Thomas Carney
Thomas thinks of ways to make Planio grow, writes content and ponders metrics.
November 26, 2015 · 3 min read

Principles and Processes for Smooth Issue Tracking

A well-organized issue tracker will make it easier to handle issues that arise in your company.

Issues such as customer support requests get lost in a sea of email. That’s where issue trackers step in.

They let you track an issue from creation to closure. It makes it easy to move an issue from person to person. It also reduces the chances of an issue slipping through the cracks.

Here, we’ll dig into some principles that will help you figure out what’s the best way to set up your issue tracker, and then we’ll tackle how you can create a custom workflow that works for your situation.


Push Processes vs Pull Processes

In a push process, someone will be constantly assigning issues to others. As an example, you might stumble across a bug in your software. You’ll open up Planio, create an issue for the bug and then assign it to someone else on your team.

This is an example of a push process: you’re pushing work on someone!

The second type of process is a pull process. A user might add an issue into a general backlog of issues.

Team members working on those issues will grab an issue, mark it as assigned to them and start working on it.

You can add fields such as priority and due dates to issues to help the team decide which issues should be dealt with first.

If your workflow is based on a pull process, it can be very handy to have tight integration between the issue tracker and email.

For example, in Planio you can set it up so you can send an email to support@example.com, and the email will end as an issue in a project in Planio.


When is “Done” in Your Process?

Getting to “Done” is not as simple as it might seem.

When you’re a developer, you might feel that you’re done when the bug has been fixed, whereas a customer support person might consider done when the customer feels their problem has been resolved.

You don’t want a situation where issues appear to have been resolved, but in fact there is still work to be done on them.

Find the actual state of ‘done’ in your process, and you’ll be able to track your team’s rate of work and work in progress.

That will let you know whether you need to bring in more people or reduce certain types of work.

Open or Restricted?

You can make sure an issue goes through a certain order before being resolved. For instance, a junior support person resolves the issue, a manager reviews it, and then the solution is delivered to the client.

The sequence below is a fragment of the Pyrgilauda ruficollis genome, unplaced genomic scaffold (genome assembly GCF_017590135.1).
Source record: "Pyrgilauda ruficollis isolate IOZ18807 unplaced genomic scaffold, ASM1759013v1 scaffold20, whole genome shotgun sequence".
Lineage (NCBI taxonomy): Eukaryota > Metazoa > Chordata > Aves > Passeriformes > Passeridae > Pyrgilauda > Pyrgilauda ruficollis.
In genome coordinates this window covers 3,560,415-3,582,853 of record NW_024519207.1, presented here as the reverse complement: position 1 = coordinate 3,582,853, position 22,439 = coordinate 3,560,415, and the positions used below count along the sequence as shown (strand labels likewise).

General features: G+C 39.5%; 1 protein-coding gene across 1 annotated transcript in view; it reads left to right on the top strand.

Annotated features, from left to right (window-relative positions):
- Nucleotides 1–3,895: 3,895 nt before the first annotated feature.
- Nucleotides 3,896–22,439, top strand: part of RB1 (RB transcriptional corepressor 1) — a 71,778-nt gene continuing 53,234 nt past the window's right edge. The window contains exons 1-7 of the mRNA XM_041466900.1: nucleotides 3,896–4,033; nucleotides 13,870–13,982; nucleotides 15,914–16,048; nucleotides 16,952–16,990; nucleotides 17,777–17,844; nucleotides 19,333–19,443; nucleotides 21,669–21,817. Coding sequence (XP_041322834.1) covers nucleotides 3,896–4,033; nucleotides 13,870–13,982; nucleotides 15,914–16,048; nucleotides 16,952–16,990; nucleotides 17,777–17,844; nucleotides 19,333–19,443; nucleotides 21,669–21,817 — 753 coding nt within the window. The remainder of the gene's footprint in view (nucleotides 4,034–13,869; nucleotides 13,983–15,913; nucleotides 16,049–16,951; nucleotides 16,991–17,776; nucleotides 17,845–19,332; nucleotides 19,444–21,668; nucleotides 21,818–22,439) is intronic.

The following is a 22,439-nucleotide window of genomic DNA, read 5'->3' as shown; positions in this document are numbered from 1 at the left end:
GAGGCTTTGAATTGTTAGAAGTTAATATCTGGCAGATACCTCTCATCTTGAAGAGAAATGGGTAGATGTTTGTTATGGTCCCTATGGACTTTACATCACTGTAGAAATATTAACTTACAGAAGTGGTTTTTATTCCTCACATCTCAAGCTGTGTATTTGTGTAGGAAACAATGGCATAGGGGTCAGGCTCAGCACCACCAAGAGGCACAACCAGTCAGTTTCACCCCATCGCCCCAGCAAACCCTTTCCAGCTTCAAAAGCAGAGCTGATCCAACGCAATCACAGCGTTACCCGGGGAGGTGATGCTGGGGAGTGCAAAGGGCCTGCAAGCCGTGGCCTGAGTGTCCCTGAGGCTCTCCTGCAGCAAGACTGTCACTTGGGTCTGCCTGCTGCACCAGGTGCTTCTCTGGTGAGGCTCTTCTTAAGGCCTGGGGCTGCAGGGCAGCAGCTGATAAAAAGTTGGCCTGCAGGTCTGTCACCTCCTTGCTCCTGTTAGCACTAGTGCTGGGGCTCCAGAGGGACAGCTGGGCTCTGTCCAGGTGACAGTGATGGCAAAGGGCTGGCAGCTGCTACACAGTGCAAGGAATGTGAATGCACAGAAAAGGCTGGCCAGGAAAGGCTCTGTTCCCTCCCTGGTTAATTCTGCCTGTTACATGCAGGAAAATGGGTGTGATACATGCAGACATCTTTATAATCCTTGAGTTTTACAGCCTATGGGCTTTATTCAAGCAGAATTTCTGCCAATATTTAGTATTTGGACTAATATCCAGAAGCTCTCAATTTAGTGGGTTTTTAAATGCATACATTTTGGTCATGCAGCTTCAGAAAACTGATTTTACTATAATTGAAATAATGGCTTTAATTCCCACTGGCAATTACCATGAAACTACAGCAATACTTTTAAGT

The opposite situation is where you have an open process. Anyone can move issues freely between various statuses.

A junior person can then re-open a closed issue if they feel it hasn’t actually been resolved.

Your decision will depend on the internal company culture and the level of review you need.

Now, let’s apply these principles to a specific example.

The Four Magical Steps to Crafting the Perfect Workflow in Planio

1. Sketch the Process.

Grab a piece of paper and literally sketch out a common process on a piece of paper. Label each of the steps between them, showing how an issue can move between various states. This will give you a good idea of how the above principles apply to your process.

2. What information will you need?

Let’s imagine that the issue in our process will be a bug in our newly released Schnitzel Finder app. Irate users will create an issue reporting a bug.

The development team needs certain information for the bug. They want to know the steps the user took that caused the bug, what the user expected and what they got instead.

They’ll also need information on the device the person was using.

Therefore, we can write out the fields that the user will have to fill in. We’ll create some custom fields for the OS, so the Android team can create a filter just for bugs on Android devices.

Then, we can write down the various statuses a bug could have:

  1. New
  2. Verified
  3. Rejected
  4. In Progress
  5. Testing
  6. Fixed

3. Plan the various transitions

Finally, we can decide who can do what.

Obviously, in our example, a user can only do one thing: create a new bug. They can’t move it to any other status.  A developer can verify, reject or work on a bug. A QA specialist might be able to test it, and finally move it to fixed.

In contrast, in a public open source project, anyone might be able to move an issue to any status.

4. Put it to the Test

Now that you’ve defined the workflow, it’s time to put it to the test.

You can set up the workflow in Planio and create a few sample issues to test your approach.

Here’s a guide on the specifics: Create a custom workflow for recurring tasks.

We now have a workflow that’s perfectly suited to our team. We’ll be able to ensure consistent quality even if the team gets larger as new people join.

They’ll be able to start getting work done faster, because they have a system to follow.

Happy issue tracking!